Wiradjuri singer and guitarist Jerikye Williams shares far more than just a hairstyle with American rock legend Elvis Presley.
Since his passion for 50s and 60s rock music became supercharged as a teenager, the 21-year-old from Cowra, NSW, has spent the first two hours of each day pompadouring his hair into the swept-up style made famous by the King of Rock and Roll. It’s a painstaking multi-step process that begins and ends with “lots and lots of hairspray – and I’m talking like half a can a day”, Jerikye laughs.
“I don’t need to do it but I feel really good about doing it. It makes me really comfortable and I’m not ashamed of how I dress or do my hair up. I’d kind of feel a little naked if I didn’t.”
Since the end of his high school years, Jerikye has been playing music by legends like Elvis and Roy Orbison around the region and country, firetruck-red electric guitar in hand.
“Locally, everybody knows me as Elvis,” he explains. But Jerikye says the label impersonator “just kind of infuriates me a little bit”.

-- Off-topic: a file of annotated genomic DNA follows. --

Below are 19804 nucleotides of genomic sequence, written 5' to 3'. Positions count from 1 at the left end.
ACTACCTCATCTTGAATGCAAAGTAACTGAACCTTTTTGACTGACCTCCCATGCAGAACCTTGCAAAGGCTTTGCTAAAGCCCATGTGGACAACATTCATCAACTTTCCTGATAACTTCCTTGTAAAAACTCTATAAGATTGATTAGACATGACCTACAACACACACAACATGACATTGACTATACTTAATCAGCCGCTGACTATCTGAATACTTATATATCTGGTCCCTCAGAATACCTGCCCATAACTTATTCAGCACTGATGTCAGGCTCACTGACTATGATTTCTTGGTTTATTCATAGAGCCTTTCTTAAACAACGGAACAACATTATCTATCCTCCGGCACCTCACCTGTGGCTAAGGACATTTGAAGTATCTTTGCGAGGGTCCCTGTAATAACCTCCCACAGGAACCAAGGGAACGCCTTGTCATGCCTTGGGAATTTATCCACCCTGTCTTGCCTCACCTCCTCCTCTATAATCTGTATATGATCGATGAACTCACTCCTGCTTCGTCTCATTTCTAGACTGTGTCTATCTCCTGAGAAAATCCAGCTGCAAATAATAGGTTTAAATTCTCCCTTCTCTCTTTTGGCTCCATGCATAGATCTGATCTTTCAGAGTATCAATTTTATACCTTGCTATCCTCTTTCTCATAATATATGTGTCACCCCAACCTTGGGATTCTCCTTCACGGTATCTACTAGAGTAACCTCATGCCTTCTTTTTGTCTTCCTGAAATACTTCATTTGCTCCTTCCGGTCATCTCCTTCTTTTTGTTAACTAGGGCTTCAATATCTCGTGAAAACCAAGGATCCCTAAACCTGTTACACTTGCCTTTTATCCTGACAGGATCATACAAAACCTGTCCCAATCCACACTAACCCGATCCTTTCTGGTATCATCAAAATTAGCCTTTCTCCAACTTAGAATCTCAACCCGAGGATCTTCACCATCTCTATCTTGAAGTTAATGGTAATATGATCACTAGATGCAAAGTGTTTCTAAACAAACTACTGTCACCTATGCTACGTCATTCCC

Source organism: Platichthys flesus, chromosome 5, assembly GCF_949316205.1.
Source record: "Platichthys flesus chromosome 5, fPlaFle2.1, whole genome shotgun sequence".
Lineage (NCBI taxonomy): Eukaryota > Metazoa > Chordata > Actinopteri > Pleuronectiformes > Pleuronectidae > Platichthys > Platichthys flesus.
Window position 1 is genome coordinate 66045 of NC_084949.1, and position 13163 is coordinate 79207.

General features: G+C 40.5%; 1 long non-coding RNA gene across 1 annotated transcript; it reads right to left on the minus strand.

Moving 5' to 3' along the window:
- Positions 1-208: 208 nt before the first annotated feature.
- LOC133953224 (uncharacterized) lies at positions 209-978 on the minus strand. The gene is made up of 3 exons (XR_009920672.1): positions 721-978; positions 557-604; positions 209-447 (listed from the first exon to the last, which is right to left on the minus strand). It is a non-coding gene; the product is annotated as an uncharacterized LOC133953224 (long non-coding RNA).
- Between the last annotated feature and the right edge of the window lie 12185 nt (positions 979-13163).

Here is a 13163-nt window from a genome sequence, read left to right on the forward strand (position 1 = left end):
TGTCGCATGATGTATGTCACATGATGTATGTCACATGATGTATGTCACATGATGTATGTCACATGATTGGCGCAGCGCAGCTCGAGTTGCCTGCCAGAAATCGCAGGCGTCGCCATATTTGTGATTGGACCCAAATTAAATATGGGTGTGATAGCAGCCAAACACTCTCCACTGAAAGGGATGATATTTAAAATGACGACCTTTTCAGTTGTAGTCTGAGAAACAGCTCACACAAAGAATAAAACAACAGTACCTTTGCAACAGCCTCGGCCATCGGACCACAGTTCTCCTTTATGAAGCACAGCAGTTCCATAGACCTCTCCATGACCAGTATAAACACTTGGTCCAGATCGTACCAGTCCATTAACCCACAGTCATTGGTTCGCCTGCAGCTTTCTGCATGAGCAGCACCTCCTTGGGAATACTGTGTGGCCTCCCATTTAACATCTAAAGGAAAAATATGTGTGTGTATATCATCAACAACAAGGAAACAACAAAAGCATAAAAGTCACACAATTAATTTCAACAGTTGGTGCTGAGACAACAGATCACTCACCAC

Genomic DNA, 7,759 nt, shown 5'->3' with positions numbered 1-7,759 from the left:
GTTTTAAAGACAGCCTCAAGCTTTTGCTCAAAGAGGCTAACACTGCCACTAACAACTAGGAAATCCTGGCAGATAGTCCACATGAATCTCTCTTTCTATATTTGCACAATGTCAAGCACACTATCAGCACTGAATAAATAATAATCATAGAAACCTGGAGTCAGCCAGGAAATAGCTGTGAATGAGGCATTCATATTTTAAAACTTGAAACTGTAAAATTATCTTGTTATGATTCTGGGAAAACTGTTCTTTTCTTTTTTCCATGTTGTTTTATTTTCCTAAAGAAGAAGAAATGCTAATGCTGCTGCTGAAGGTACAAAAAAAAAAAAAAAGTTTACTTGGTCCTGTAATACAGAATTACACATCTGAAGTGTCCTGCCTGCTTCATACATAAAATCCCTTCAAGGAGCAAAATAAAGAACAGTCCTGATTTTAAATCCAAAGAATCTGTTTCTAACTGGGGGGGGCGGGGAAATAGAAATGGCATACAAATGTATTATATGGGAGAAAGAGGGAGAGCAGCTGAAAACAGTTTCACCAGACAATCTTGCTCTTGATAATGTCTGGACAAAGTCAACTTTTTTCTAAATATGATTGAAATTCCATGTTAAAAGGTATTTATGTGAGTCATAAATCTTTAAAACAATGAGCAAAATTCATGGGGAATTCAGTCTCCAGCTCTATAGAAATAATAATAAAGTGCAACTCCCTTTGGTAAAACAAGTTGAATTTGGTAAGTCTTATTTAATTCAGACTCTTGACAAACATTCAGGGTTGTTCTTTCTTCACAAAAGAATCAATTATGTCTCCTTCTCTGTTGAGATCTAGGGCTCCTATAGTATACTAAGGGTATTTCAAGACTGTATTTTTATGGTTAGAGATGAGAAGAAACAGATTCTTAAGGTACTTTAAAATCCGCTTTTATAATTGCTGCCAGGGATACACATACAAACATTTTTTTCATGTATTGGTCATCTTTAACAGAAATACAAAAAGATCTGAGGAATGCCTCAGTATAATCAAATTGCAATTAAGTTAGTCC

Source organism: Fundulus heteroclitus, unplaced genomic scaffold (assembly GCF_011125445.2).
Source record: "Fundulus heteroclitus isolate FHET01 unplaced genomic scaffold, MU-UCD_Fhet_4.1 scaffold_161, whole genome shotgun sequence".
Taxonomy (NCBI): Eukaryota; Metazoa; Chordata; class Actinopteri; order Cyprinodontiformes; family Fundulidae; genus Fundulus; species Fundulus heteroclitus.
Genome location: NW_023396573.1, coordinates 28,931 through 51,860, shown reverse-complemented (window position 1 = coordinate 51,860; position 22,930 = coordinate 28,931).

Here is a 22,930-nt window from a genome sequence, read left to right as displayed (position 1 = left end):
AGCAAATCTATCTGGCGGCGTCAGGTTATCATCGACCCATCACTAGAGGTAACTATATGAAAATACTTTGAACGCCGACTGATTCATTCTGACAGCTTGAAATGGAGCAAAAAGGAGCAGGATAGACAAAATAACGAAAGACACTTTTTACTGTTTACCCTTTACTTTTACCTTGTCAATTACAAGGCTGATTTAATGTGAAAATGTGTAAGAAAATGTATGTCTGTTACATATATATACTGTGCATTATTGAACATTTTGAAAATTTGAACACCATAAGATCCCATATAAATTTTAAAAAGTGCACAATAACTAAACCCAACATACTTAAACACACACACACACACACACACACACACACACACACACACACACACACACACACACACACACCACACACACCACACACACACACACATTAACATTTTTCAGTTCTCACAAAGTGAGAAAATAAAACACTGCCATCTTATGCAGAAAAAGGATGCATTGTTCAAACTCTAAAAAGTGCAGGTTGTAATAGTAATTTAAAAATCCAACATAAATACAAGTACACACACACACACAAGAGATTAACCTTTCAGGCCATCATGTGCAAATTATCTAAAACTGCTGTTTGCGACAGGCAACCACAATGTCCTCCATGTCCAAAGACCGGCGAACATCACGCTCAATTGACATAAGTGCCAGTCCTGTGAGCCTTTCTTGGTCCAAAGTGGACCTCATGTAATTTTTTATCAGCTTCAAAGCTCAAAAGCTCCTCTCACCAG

“Impersonator to me, you’re just doing it for the fun of it, ” he says.
“A tribute artist is somebody out there keeping his music alive and doing what they love.”
Jerikye can remember falling in love with music from a young age. Growing up around Aboriginal country music legends and Hands of Fame inductees, his Uncle Harry and Aunty Wilga Williams of the Country Outcasts, the story goes he was handed a guitar at the age of three. By six or seven, he performed his first gig after the guitarist in his Aunty Maria Williams’ band didn’t show.
“I don’t remember much of it, but I do remember it was a really good night,” Jerikye says. “It must have gone well because I think we got a few encores.”
The reasons why Jerikye gravitated towards 50s and 60s rock, in particular, are less tangible, but the feelings are crystal clear.
“There’s this one song from the 50s and every time I play it or even just listen to it, I can vividly picture myself riding down the street on my bike with a mate on either side,” he says.
“In a weird way, it’s kind of nostalgic. It just makes me feel really good and at peace.”
That song is Come Go with Me, an upbeat slice of late-50s doo-wop rock and roll by American musical group The Del-Vikings, all about love and longing.
Jerikye says he tries to add a 21st-century spin to these perennial themes in his own original music, which takes particular inspiration from Roy Orbison.
But more than the songs, personalities and fashion from the era of American rock that Jerikye lives and breathes, his ambitions also match those of his biggest idols.
“Someone asked me in an interview a couple of years ago what my five-year plan was and I simply said it was to be bigger than Elvis.” His answer remains unchanged today.
Catch Jerikye Williams at the Queanbeyan RSL Memorial Bowling Club on Saturday, 30 September, from 7:30 pm to 11 pm.